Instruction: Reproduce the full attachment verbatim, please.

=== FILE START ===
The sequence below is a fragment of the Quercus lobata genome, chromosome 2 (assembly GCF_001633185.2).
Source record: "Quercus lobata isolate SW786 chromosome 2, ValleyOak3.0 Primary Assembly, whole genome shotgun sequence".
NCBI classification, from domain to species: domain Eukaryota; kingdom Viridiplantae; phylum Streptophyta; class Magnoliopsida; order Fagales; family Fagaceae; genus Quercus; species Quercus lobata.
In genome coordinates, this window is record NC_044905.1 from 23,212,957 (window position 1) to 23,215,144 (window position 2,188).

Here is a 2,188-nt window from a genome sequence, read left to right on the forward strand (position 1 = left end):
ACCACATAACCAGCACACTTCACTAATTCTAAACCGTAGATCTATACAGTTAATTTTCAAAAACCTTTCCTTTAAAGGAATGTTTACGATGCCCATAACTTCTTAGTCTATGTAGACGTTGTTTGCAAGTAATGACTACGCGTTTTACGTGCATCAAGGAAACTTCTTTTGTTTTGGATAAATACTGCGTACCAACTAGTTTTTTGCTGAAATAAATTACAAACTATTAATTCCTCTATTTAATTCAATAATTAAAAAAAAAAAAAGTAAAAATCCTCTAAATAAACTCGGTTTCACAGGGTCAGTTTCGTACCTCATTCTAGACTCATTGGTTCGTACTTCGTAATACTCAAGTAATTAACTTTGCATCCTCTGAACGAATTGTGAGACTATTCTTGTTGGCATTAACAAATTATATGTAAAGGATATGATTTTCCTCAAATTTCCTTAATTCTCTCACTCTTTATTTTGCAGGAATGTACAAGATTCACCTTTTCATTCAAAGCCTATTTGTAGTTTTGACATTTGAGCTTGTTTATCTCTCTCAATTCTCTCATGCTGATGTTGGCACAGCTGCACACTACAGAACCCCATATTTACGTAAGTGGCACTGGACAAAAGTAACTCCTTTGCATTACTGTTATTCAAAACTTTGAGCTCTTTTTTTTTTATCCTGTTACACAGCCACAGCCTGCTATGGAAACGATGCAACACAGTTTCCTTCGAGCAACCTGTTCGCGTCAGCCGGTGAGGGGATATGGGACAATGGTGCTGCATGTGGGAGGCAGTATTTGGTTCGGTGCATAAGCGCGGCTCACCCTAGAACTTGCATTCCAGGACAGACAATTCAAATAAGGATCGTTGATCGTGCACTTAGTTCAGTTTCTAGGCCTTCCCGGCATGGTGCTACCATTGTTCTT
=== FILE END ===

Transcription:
The sequence below is a fragment of the Quercus lobata genome, chromosome 2 (assembly GCF_001633185.2).
Source record: "Quercus lobata isolate SW786 chromosome 2, ValleyOak3.0 Primary Assembly, whole genome shotgun sequence".
NCBI classification, from domain to species: domain Eukaryota; kingdom Viridiplantae; phylum Streptophyta; class Magnoliopsida; order Fagales; family Fagaceae; genus Quercus; species Quercus lobata.
In genome coordinates, this window is record NC_044905.1 from 23,212,957 (window position 1) to 23,215,144 (window position 2,188).

Here is a 2,188-nt window from a genome sequence, read left to right on the forward strand (position 1 = left end):
ACCACATAACCAGCACACTTCACTAATTCTAAACCGTAGATCTATACAGTTAATTTTCAAAAACCTTTCCTTTAAAGGAATGTTTACGATGCCCATAACTTCTTAGTCTATGTAGACGTTGTTTGCAAGTAATGACTACGCGTTTTACGTGCATCAAGGAAACTTCTTTTGTTTTGGATAAATACTGCGTACCAACTAGTTTTTTGCTGAAATAAATTACAAACTATTAATTCCTCTATTTAATTCAATAATTAAAAAAAAAAAAAGTAAAAATCCTCTAAATAAACTCGGTTTCACAGGGTCAGTTTCGTACCTCATTCTAGACTCATTGGTTCGTACTTCGTAATACTCAAGTAATTAACTTTGCATCCTCTGAACGAATTGTGAGACTATTCTTGTTGGCATTAACAAATTATATGTAAAGGATATGATTTTCCTCAAATTTCCTTAATTCTCTCACTCTTTATTTTGCAGGAATGTACAAGATTCACCTTTTCATTCAAAGCCTATTTGTAGTTTTGACATTTGAGCTTGTTTATCTCTCTCAATTCTCTCATGCTGATGTTGGCACAGCTGCACACTACAGAACCCCATATTTACGTAAGTGGCACTGGACAAAAGTAACTCCTTTGCATTACTGTTATTCAAAACTTTGAGCTCTTTTTTTTTTATCCTGTTACACAGCCACAGCCTGCTATGGAAACGATGCAACACAGTTTCCTTCGAGCAACCTGTTCGCGTCAGCCGGTGAGGGGATATGGGACAATGGTGCTGCATGTGGGAGGCAGTATTTGGTTCGGTGCATAAGCGCGGCTCACCCTAGAACTTGCATTCCAGGACAGACAATTCAAATAAGGATCGTTGATCGTGCACTTAGTTCAGTTTCTAGGCCTTCCCGGCATGGTGCTACCATTGTTCTT